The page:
Development and Characterisation of Transparent Glass Matrix Composites

Bo Pang*, David McPhail, Doni J. Daniel, & Aldo R. Boccaccini
Imperial College London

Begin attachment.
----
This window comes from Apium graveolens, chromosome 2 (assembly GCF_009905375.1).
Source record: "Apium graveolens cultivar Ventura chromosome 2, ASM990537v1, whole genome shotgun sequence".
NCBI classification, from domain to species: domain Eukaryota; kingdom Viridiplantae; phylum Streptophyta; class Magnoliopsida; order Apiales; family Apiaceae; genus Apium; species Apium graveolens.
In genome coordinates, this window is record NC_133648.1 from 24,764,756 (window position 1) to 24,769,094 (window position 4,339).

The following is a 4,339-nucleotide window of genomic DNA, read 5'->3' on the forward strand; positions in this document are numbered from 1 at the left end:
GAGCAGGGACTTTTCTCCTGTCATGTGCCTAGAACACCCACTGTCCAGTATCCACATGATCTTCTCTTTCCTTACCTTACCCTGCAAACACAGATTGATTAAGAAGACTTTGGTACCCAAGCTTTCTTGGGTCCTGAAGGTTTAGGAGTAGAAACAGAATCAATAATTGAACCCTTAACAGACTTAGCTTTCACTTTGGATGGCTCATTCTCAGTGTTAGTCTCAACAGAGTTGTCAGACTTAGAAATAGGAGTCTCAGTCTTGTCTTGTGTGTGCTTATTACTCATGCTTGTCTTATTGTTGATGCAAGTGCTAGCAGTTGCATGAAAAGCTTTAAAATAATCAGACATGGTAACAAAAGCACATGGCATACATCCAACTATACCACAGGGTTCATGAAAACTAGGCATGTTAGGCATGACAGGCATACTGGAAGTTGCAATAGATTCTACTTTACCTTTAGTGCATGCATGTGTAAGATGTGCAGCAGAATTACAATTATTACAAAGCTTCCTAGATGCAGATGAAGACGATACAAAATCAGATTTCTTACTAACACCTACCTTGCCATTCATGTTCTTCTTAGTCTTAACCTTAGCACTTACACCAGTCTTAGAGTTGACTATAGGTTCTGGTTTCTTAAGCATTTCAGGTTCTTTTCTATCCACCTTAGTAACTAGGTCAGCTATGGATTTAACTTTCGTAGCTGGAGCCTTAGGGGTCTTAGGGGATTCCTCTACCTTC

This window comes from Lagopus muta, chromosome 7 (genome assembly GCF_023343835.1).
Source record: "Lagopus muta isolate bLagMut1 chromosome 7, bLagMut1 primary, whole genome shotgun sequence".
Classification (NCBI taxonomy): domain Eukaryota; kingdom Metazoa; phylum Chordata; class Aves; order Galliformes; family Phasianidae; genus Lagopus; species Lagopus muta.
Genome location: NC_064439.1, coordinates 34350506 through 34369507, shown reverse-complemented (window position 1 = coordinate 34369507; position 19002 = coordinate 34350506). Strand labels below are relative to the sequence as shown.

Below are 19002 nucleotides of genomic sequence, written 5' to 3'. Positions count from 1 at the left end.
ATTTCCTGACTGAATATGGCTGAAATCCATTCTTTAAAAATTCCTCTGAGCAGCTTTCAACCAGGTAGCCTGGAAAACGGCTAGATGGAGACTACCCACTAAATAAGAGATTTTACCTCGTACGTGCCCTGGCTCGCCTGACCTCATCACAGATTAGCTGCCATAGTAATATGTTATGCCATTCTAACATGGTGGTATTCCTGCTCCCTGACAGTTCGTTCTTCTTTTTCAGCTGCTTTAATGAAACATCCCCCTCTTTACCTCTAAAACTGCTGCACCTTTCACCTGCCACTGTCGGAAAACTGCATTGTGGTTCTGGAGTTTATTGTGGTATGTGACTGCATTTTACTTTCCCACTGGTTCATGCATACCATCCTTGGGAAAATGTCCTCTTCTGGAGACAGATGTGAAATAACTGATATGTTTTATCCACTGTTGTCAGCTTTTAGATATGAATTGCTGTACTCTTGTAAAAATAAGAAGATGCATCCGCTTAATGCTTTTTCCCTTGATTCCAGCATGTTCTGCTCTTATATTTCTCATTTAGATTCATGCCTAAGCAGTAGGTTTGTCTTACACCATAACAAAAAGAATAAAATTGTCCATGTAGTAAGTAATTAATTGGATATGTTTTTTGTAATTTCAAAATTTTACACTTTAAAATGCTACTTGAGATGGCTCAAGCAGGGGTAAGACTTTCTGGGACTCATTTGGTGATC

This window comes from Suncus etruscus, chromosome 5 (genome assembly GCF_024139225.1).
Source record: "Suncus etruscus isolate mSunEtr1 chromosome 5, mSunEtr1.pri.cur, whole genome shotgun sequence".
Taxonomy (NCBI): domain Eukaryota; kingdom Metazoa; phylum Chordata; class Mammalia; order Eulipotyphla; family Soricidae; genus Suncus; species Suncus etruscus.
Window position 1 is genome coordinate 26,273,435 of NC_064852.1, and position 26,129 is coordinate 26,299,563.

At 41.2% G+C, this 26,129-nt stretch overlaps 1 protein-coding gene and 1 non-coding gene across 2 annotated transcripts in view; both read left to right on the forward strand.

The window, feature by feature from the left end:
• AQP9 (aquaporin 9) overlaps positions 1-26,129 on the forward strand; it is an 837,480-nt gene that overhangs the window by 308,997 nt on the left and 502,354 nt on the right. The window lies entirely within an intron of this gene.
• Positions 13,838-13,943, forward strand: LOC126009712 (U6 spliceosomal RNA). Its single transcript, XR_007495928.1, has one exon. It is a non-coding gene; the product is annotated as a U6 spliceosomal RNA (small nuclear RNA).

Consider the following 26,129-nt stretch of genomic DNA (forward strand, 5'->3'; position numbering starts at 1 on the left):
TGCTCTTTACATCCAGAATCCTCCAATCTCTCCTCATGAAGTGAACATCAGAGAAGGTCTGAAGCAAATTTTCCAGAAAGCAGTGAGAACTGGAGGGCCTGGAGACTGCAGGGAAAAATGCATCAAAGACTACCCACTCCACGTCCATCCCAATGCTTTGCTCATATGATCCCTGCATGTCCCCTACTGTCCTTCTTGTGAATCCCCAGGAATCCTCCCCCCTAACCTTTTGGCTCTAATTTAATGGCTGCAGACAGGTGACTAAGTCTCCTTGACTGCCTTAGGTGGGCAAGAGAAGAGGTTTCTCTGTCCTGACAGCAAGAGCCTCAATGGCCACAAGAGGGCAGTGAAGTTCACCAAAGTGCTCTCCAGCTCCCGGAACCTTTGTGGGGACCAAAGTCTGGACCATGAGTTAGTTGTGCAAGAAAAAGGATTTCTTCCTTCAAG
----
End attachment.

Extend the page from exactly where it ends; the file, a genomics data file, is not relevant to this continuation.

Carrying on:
The reinforcement of glass with ceramic fibres or particles is a common approach to improve the thermo-mechanical and functional properties of this material. Usually carbon or SiC fibres are used as reinforcing elements. However, during the manufacturing process the optical transparency of glass is lost because of the opaque carbon or SiC fibres used or due to the different optical properties of the composite constituents. Current research efforts are therefore focused on the development of transparent or translucent glass matrix composites containing oxide fibres as reinforcement, which should exhibit suitable optical and thermo-mechanical properties, the so-called ‘optomechanical composites’. In this investigation, alumina fibre reinforced borosilicate glass or soda-lime silicate glass matrix composites were fabricated and characterised. Fibres in different orientations were sandwiched between glass slides and the composite specimens were heat treated at temperatures up to 1000 °C, which is higher than the glass softening point, to induce consolidation of the structure by viscous flow. The transparency of the composites was achieved by introducing optical windows, which are the matrix regions formed by the fibres aligned perpendicularly to each other in the glass matrix. The composites light transmittance was calculated in dependence of fibre spacing using a new equation derived from previous models available in the literature [1]. Theoretical values of light transmittance were verified by experimental data measured on different composites using a Shimadzu UV-3600 spectrophotometer. In addition, in separate experiments, ZrO2 coated fibres were introduced as reinforcement with the aim to improve the mechanical properties of the composites. It was anticipated that the zirconia coating would introduce optimal fibre/matrix interfaces leading to improved fracture behaviour. The zirconia coating was obtained by a newly developed sol-gel process. The microstructure and chemistry of the interfaces between the matrix and fibres were investigated using a range of techniques, including SEM and SIMS. Overall, the new composites represent attractive transparent materials for possible applications in impact resistant windows for blast, ballistic and thermal shock protection. Further characterisation of fracture strength, toughness and interpretation of failure mechanisms is required in future experiments. [1] A.F. Dericioglu, S. Zhu and Y. Kagawa, Cer. Eng. Sci. Proc. 23[3] (2002) 485-492. .